I wish sometimes that there was a Ministry of Politics, i.e. some kind of institution that can approve or reject a person’s application to contest elections.  We can rule out the issue of ‘intelligence’ and ‘ability’ because representative democracy should be exactly that: representative.  If we are nation of morons, then there is nothing wrong in electing a moron.  On the other hand there should be some kind of benchmark, you know, a minimum set of attributes that a candidate should have. 

I know it is hard to legislate but there have been attempts, citizens’ initiatives, to make sure that decent people get elected and not self-seeking thieves.  In some countries, a group of eminent persons, thoroughly screen candidates and give them what would be equivalent to an approval rating.  Something like the following: ‘such and such a person gets a ‘thumbs-up’ and that one gets ‘two thumbs-up’ while Mr. So and So is such a sorry case that he gets two thumbs-down’. It’s a black-balling mechanism which, if it gains popularity and mass acceptance (like all decent rating systems), can help the voter when it comes to pick-and-choose time. 

We do have some rudimentary screening mechanisms such as asset declaration and checking criminal record, but there are too many loopholes. Moreover, it is all hush-hush. The voters, criminally, are left out of the relevant disclosures.  What is the result?  Proper and effective screening is replaced by a political free for all where candidates use all loopholes available to vilify one another.  In the end we get candidates and eventually elected representatives who are larger than life (or smaller as the case may be) and the public really has no clue about what to expect.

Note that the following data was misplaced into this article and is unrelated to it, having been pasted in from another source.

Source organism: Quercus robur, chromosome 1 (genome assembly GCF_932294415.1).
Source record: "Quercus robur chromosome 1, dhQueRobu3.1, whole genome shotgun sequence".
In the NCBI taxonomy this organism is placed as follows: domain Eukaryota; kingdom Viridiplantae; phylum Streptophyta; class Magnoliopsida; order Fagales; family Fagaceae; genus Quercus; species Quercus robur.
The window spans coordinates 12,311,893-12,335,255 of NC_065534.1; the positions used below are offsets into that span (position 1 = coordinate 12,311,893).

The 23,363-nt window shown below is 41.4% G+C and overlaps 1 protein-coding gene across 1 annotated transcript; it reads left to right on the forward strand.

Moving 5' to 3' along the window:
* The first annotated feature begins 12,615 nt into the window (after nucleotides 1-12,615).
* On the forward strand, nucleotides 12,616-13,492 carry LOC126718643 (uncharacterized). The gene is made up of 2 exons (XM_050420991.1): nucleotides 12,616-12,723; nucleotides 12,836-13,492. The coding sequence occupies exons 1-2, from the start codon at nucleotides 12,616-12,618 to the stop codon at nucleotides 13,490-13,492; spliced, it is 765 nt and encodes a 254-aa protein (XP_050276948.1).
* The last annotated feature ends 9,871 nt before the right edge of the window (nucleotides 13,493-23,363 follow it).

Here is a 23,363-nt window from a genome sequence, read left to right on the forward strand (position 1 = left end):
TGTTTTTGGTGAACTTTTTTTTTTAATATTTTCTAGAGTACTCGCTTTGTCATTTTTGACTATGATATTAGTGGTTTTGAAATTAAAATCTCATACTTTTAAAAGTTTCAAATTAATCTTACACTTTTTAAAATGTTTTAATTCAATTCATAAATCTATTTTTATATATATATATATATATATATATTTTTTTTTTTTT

Forget the negative element of the process, isn’t it true that if electoral politics is about anything, it involves the ‘deliberate misrepresentation of the ability of a substance or device (read ‘party’ and/or ‘politician’) for the prevention or treatment of disease (read ‘societal ill’)’?  Isn’t it about naked quackery, since politics is full of persons who pretend to be able to diagnose or heal society but are unqualified and incompetent?

It is hard to legislate against these things, just as it is not easy to legislate against faith-healing nutcases who will read the riot act pertaining to ‘religious persecution’ to literally get away with murder.  In the end it comes down to our ability as a citizenry to exercise utmost vigilance and to employ reason over emotion. 

This is not the first time that I am recommending this and it won’t be the last, but I am yet to find as compelling an insurance policy against quacks and quackery as the Buddha’s Charter on Free Inquiry, the Kalama Sutra.

Do not go upon what has been acquired by repeated hearing; nor upon tradition; nor upon rumour; nor upon what is in a scripture; nor upon surmise; nor upon an axiom; nor upon specious reasoning; nor upon a bias towards a notion that has been pondered over; nor upon another's seeming ability; nor upon the consideration, "The monk is our teacher." Kalamas, when you yourselves know: "These things are good; these things are not blameable; these things are praised by the wise; undertaken and observed, these things lead to benefit and happiness," enter on and abide in them.'  (Anguttara Nikaya III.65 - Kalama Sutta). 

Malinda Seneviratne is a freelance writer who can be reached at malindasenevi@gmail.com.